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Elections Canada vs. Jays fans on Oct. 19

Major League Baseball hurls a curveball into the Canadian election


 
Fans celebrate following the Toronto Blue Jays series win over the Texas Rangers during game five American League Division Series baseball action in Toronto on Wednesday, October 14, 2015. (Darren Calabrese/CP)

Fans celebrate following the Toronto Blue Jays series win over the Texas Rangers  October 14, 2015. (Darren Calabrese, CP)

For millions of Canadians, in Toronto and beyond, voting day will end 90 minutes earlier than Elections Canada has intended. Though polls will remain open until 9:30 p.m. ET in most of the country, for serious Blue Jays fans the primary act of democracy must happen before the Canadian anthem blares out at Rogers Centre at 8 p.m., and Marcus Stroman first vexes a Kansas City Royal with a sliding fastball a few minutes later, to start American League Championship Series’ Game 3.

It’s a nice conflict to have, sports fans, but it’s a conflict all the same.

Sportsnet reported that 8.1 million Canadians viewed the Roberto Osuna’s game-winning strikeout Wednesday to beat the Texas Rangers to win the division series. That’s close to one-quarter of the national population. Election turnout is higher, but the Conservatives’ majority in 2011 was won with only 5.8 million votes.

“Seriously. Elections Canada should consider setting up polling stations in sports bars on Monday night,” Conway Fraser, a self-described communications strategist, tweeted shortly after Major League Baseball announced the timing of the game.

“Can we just move the election to another night?” asked Tom Zillich, an editor in British Columbia.

The boys in blue aren’t worried about fans staying away from the polls.

“I’m sure many Canadians will be watching the baseball game after they’ve had an opportunity to go to the polls,” said Conservative party spokesman Kory Teneycke.

Election night campaign parties will doubtless be switching back and forth between results and game play. But spare a thought for the thousands of poll staff who will have to work and count ballots well into the later innings, without distractions from men in cleats. And for Jays personnel with a busy Monday.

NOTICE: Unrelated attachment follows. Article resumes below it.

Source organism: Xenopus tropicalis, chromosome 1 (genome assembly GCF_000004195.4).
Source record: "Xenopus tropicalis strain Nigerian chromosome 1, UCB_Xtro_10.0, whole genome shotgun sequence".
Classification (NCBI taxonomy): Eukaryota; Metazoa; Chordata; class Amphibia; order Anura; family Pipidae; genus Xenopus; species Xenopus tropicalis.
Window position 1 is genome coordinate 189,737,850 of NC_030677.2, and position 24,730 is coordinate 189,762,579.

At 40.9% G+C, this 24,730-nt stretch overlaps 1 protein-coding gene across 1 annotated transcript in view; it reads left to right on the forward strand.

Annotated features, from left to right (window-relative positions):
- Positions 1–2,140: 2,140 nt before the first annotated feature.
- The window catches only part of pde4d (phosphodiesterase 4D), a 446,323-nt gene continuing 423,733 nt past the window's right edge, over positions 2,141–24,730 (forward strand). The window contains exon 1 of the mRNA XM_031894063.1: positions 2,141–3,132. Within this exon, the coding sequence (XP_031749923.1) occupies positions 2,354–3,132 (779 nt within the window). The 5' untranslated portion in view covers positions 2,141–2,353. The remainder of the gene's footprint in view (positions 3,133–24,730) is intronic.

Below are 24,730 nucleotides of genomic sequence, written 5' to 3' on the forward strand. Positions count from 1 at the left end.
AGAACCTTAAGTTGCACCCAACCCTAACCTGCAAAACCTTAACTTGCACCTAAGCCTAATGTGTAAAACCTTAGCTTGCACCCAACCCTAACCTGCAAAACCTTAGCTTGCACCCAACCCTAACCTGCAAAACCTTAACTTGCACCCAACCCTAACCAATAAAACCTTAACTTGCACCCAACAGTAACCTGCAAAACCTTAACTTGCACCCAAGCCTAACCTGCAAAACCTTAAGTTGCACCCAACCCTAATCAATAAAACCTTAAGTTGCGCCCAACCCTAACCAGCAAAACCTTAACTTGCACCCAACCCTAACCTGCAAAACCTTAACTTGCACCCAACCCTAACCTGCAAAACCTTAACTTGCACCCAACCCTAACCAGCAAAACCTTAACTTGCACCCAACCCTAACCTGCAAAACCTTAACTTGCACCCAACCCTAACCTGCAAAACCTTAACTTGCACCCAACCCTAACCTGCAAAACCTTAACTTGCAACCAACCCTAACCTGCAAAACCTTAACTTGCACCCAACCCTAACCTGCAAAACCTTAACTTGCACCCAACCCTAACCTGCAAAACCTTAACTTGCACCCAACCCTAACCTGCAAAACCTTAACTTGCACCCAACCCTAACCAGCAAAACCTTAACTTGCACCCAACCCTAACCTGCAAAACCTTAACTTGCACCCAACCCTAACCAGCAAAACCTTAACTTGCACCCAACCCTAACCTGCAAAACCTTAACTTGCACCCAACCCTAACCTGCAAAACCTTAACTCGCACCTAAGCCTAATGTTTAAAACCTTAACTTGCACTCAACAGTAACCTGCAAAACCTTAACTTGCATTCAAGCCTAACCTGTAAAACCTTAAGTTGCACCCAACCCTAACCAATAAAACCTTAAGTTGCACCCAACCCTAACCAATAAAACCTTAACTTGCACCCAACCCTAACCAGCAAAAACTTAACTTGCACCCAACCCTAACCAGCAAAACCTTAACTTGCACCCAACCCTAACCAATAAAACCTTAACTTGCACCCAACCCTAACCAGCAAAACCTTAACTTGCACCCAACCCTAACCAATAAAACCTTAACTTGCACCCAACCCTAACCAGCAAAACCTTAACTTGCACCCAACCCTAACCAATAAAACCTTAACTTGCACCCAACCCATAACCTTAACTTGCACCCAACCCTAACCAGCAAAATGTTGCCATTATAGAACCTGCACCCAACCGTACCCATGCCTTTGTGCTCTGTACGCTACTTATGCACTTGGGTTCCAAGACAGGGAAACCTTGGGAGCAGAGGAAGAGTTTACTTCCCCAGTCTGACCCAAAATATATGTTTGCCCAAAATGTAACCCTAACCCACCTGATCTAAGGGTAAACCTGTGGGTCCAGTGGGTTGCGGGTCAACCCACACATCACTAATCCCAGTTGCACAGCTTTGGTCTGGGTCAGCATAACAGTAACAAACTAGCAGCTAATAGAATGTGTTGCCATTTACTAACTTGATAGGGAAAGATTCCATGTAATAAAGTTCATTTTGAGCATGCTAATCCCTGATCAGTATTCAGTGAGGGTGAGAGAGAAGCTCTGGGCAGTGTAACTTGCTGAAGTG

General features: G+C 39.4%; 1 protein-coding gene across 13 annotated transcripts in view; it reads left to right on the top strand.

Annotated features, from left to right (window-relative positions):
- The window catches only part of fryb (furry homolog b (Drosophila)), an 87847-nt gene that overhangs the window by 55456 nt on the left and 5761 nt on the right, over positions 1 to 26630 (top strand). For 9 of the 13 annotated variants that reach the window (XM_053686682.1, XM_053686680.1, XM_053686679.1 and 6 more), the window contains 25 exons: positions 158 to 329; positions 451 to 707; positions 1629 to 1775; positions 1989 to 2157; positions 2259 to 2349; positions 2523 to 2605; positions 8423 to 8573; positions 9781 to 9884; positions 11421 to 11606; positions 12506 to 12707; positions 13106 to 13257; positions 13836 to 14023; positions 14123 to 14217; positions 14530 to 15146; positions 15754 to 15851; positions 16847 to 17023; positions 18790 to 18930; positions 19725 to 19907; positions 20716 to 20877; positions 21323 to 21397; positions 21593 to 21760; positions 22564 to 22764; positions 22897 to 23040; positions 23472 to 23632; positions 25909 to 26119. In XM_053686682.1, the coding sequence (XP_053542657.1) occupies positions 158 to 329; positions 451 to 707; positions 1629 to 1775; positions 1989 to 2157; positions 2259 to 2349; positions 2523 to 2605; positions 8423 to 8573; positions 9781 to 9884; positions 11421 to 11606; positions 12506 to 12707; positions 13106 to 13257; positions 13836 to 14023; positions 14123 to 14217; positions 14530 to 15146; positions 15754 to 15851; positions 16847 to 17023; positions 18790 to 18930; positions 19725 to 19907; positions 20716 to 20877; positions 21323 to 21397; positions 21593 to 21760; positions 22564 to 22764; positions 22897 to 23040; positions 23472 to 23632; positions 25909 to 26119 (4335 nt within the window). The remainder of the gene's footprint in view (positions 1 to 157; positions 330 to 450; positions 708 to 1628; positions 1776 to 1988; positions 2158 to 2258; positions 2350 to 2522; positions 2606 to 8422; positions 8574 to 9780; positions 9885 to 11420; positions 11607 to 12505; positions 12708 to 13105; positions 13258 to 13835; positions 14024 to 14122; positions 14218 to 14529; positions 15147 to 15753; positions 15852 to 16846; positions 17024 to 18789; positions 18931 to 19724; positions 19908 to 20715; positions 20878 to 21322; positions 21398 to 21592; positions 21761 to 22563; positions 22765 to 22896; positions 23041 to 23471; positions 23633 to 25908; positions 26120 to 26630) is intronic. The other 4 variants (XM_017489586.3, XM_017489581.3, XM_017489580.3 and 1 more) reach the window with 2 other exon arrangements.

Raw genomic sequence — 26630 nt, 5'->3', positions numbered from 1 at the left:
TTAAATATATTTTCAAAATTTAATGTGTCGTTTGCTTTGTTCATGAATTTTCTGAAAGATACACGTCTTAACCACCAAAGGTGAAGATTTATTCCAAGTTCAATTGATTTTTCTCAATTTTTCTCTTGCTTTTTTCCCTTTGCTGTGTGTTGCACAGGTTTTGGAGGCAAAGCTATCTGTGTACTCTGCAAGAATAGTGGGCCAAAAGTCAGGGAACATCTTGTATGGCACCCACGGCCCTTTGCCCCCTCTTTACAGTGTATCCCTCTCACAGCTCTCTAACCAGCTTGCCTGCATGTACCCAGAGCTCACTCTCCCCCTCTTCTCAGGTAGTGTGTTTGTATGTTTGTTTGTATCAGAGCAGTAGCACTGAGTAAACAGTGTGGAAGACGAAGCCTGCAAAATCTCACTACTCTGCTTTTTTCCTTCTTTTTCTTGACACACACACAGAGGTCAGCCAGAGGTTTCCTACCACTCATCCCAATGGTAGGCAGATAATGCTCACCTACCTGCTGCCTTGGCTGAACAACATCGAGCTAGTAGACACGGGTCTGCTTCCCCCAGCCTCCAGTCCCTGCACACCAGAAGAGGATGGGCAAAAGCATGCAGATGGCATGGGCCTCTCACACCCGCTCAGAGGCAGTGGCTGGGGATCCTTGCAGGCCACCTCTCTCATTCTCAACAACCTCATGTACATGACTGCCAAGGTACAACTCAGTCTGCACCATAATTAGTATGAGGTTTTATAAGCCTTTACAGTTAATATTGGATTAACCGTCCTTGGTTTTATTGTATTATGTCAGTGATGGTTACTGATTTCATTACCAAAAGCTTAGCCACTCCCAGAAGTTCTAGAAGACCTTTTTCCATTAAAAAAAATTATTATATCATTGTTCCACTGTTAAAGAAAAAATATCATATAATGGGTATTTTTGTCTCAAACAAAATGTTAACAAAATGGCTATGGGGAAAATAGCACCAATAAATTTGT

“Oh yeah. You can vote all day, right? You make time for that,” said general manager Alex Anthopoulos. “I don’t know how I’m going to vote, but I will vote.” He may be an executive who confidently traded off a battalion of young prospects for Troy Tulowitzki and David Price this summer, but he’s undecided on his ballot choice. “I’m probably leaning one way — but in fairness to everybody because they’re all Blue Jays fans — I’ll probably keep that to myself.”

Major League Baseball may love their sport’s swelling bandwagon north of the border, but didn’t pay much attention to its political calendar when it released its postseason schedule in mid-August, when the election campaign had already begun toward Oct. 19, and the Jays were in serious pursuit of October excitement as well.

“It was in the works for a few weeks in advance of the announcement date,” MLB spokesman Matt Bourne said Thursday. “Obviously at that point we don’t know what teams make it to the LCS round.”

The spokesman isn’t aware of any entreaties the Blue Jays or Canadians made to remove any such conflict — not that that would have mattered much to the organization. There were team tickets and travel plans to pre-arrange, stadiums to coordinate with, and lucrative TV timetables to plot.

“There’s a lot of games that need to take place in a short period of time,” Bourne said. “If anything gets delayed it affects the later rounds, so there’s not a lot of room for days off. By its nature, baseball’s an everyday sport: It plays weekends. It plays holidays, It plays on special occasions.”

For a sport that fits in with apple pie and gun rights in the Americana pantheon, capital-B Baseball isn’t particularly sensitive this year to U.S. politics, either. The sixth game of the World Series, if the best-of-seven contest stretches that far, is slated for Nov. 3, the day of off-year elections in several playoff jurisdictions, including state legislature contests in New Jersey (across the river from where the New York Mets play), and a plebiscite on a $15 minimum wage in Kansas City.

Most Jays fans with vivid memories of Joe Carter bounding onto bases to win the 1992 and 1993 World Series probably have more trouble recollecting where they were and whom they high-fived exactly two days after both victories: voters rejected constitutional reform and the Charlottetown referendum in 1992, and replaced Prime Minister Kim Campbell with Jean Chretien in 1993. The Jays’ World Series were both settled in a Game 6 — an extra game would have been the day before the referendum or general election in either year, creating bigger conundrums for newspaper front-page editors.

Win or lose Game 3 on Monday, the Jays and Royals will live on for another match Tuesday, and possibly more. Given the tight race in the polls, the victor of Canada’s other contest may be equally unclear when the scoreboard is full Monday night.

With files from Michael Friscolanti and the Canadian Press


 

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